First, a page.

WAIM Walk For Warmth raises money for heat

By Melanie Savage - Staff Writer
Willimantic - posted Tue., Nov. 22, 2011
Walk for Warmth participants head down Main Street on Nov. 20. Photos by Melanie Savage.
Walk for Warmth participants head down Main Street on Nov. 20. Photos by Melanie Savage.

Many Windham-area families will be warmer this winter, thanks to the willingness of their neighbors to give up an afternoon to Walk for Warmth. The annual event, held at St. Joseph’s Church on Nov. 20, drew hundreds of participants, and will go a long way toward refilling the coffers of the Windham Area Interfaith Ministry’s Energy Assistance Fund.

“We have virtually run out of money in the fund,” said Evelyn Solla, one of the administrators of the program for WAIM. Solla estimated that she has had to turn away at least 20 families so far this year, as the agency has been forced to limit its assistance to families with very small children and the elderly or infirm. “WAIM has purchased some space heaters,” said Solla, “just to kind of help see the other families through. We’re hoping this event will replenish some of our funding.”

Showing up for the walk were local students and retirees, families with children and individuals with dogs. Walkers were asked to procure a minimum of $20 in donations. The walk itself is a leisurely stroll around downtown Willimantic, followed by a spread of goodies and entertainment back at the church. With a total of 39 different faith-based communities making up the WAIM conglomerate, churches take turns hosting the event every year.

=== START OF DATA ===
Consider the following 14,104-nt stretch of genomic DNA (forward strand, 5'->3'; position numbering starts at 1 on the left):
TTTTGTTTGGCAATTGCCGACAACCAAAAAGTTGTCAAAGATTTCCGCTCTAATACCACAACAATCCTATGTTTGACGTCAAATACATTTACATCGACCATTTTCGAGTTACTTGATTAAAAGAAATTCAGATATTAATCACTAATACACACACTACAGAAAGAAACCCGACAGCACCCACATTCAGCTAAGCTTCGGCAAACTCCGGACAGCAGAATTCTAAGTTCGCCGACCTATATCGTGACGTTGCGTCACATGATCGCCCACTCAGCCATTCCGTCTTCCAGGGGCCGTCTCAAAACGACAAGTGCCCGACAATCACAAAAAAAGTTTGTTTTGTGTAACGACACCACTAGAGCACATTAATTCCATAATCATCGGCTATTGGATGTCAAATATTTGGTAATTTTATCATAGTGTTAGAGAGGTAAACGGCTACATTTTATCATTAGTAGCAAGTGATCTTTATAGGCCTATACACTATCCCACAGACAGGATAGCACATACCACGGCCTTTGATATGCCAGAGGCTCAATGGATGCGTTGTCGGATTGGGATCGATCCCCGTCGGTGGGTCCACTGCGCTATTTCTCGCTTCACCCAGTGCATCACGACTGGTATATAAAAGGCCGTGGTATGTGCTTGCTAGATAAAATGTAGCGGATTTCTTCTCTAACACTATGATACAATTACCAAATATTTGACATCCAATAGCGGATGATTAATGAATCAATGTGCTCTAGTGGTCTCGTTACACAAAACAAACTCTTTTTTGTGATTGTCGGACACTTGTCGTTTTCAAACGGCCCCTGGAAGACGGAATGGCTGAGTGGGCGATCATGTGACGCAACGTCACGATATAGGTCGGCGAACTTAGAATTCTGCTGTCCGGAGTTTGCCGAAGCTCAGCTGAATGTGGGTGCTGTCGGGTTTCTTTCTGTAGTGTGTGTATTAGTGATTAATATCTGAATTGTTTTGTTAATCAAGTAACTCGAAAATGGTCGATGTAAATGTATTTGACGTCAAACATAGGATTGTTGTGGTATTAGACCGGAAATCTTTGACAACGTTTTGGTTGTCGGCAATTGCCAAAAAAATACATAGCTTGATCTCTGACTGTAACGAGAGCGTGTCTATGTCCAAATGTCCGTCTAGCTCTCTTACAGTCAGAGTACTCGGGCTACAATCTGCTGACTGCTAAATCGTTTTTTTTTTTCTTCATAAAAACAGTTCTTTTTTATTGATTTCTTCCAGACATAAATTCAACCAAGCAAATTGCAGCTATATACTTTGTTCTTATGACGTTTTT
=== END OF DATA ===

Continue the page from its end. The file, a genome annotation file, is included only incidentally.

Jeanne Crum was participating in her first walk this year. She got involved through a local club which calls itself FILL-anthropic. “We raise money for local charities,” said Crum. Crum, who works with Home Selling Team LLC, said that the group meets once per month to socialize and discuss ways to get involved with the community. “For November and December, we are raising money through WAIM to adopt a family for Thanksgiving and Christmas,” said Crum. In December, the group will decide upon their focus going forward.

Formed in December of 2010, “We’ve raised more than $2,700 in just 11 months,” said Karen Gilbransen. Gilbransen came up with the idea for the club when she was discussing ways to help with other members of the community. “The idea was that a lot of people together could make a bigger difference,” she said. Check out FILL-anthropic on Facebook for more information.

Another first-time walker was Paul Ashton. Ashton is a friend of WAIM Director Victoria Nimirowski, and has long supported the organization. But this was his first opportunity to participate in the Walk for Warmth. “I guess this is the first time I’ve been in the area for it,” said Ashton. Ashton feels that more and more people are becoming aware of what it feels like to be cold. “Whether for financial reasons or due to the snowstorm, I think a lot of people have become aware of what it’s like to do without heat,” said Ashton. “It’s hard enough being without heat temporarily. It’s hard to imagine being in a situation where you just don’t have the money to buy heating oil.”

According to Solla, WAIM expects to be approached by at least 200 families needing assistance with heat this year. You can make a donation to WAIM through the mail by sending a check to WAIM, 866 Main St., P.O. Box 221, Willimantic, CT 06226. WAIM can also now accept donations via credit card through their website at www.waimct.org.

Supported by 39 different churches/faith communities in the Windham area, WAIM is committed to the free redistribution of clothing, household goods and furniture to people who need them. WAIM is a volunteer-driven organization that serves about 7,500 people a year via basic services and special programs. WAIM has also expanded into the provision of energy assistance and administering funds to prevent homelessness.

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